No, it is everybody’s responsibility to implement good practices, no matter what you do within an organisation – staff/students etc.

What is positive action?
These are actions to encourage the under-represented into particular areas of activity.  For example, females or males into non-traditional work or training.
From April 2011 you are allowed to take a protected characteristic into consideration when deciding who to recruit or promote.  However, you can only do this when you have candidates who are “as qualified as” each other for a particular vacancy.

What is discrimination?
Discrimination could be direct or indirect, and both are covered by equality & diversity legislation.
a. Direct - Where one person is treated less favourably than another is, has been or will be treated in a comparable situation
b. Indirect - Where an apparently neutral provision, criterion or practice will put persons at a disadvantage, compared with other persons
Also included in discrimination are harassment and victimisation.

What is meant by harassment and victimisation?
a. Harassment can be defined as unwanted and unreciprocated offensive behaviour towards a person or group. 
b. Under the law, if the recipient feels harassed then they are.  It does not matter whether or not the offensive behaviour was intended as a joke.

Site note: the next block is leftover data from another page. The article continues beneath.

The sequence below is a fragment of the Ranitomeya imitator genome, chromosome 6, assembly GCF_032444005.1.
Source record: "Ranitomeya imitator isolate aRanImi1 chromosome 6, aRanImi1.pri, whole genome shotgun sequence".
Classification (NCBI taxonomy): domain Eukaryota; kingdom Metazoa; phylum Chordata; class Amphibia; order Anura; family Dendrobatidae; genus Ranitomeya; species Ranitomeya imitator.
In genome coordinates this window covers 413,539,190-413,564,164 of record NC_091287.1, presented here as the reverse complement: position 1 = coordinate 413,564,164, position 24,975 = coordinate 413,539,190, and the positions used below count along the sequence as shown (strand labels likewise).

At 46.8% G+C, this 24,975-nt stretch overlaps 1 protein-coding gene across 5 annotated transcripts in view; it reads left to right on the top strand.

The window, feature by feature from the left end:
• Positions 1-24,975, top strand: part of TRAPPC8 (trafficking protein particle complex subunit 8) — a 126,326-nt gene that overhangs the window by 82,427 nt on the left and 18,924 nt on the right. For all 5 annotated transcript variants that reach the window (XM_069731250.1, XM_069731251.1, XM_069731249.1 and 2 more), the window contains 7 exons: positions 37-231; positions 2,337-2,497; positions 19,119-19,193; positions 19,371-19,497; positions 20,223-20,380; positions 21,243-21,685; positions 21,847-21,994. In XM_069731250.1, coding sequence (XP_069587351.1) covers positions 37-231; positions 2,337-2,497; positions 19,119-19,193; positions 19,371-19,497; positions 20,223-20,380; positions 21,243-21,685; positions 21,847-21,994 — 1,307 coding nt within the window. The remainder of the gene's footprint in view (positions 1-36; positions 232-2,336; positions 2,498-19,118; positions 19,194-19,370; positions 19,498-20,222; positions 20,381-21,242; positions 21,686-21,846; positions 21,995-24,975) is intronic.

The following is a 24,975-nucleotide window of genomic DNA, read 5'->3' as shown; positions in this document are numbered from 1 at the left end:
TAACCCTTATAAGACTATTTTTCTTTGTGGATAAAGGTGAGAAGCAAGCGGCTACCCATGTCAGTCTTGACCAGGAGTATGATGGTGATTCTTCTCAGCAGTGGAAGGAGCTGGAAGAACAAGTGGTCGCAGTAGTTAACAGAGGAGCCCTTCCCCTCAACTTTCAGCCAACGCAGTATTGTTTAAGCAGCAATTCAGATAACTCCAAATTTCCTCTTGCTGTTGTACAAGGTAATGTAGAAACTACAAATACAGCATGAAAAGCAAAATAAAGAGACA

c. Harassment can be persistent or an isolated incident towards one or more peopled. 
d. Victimisation is a retaliation against someone because they have made a complaint or allegation of discrimination.

What forms can harassment take?
Verbal Abuse
Jokes
Graffiti
Embarrassing and/or insensitive comments
Leering
Physical contact
Unwanted sexual advances
Ridicule
Isolation
Victimisation
Deliberately ignoring someone
Offensive language
Gossip
Slander
Sarcasm
Unfounded criticism
Setting unattainable targets at work
Posters
Obscene gestures
Pestering
Spying
Stalking

What is positive discrimination?
It is unlawful to select someone solely on the grounds of their race, ethnicity, gender or disability.

What is anti-discrimination?
This approach acknowledges that prejudice and stereotyping are part of everything that we do and say. By recognising personal views you can prevent discrimination happening both personally and through challenging others.

What does BME stand for?
BME stands for Black and Minority Ethnicity, which includes members of the following British and international ethnicities: Bangladeshi, Pakistani, Indian, Indian other, Chinese, Asian other, Black African, Black Caribbean, other Black background, White and Asian mixed, White and African Caribbean mixed, other mixed background and other ethnic

If you’re white, can you take a court case under the Equality Act?
Yes.  The Equality Act 2010 subsumes the Race Relations Act 1976 which covers people of all races and provides for recourse to law should anyone be discriminated against on the grounds of their race or ethnicity.

What is an equality and diversity policy?
It is the first essential step in developing an equality and diversity programme. It is not an end in itself but provides a framework for action and initiatives. It is a basic statement of equality and diversity aims and objectives for the organisation. It underpins specific measures aimed at ensuring equality and diversity for present and potential employers.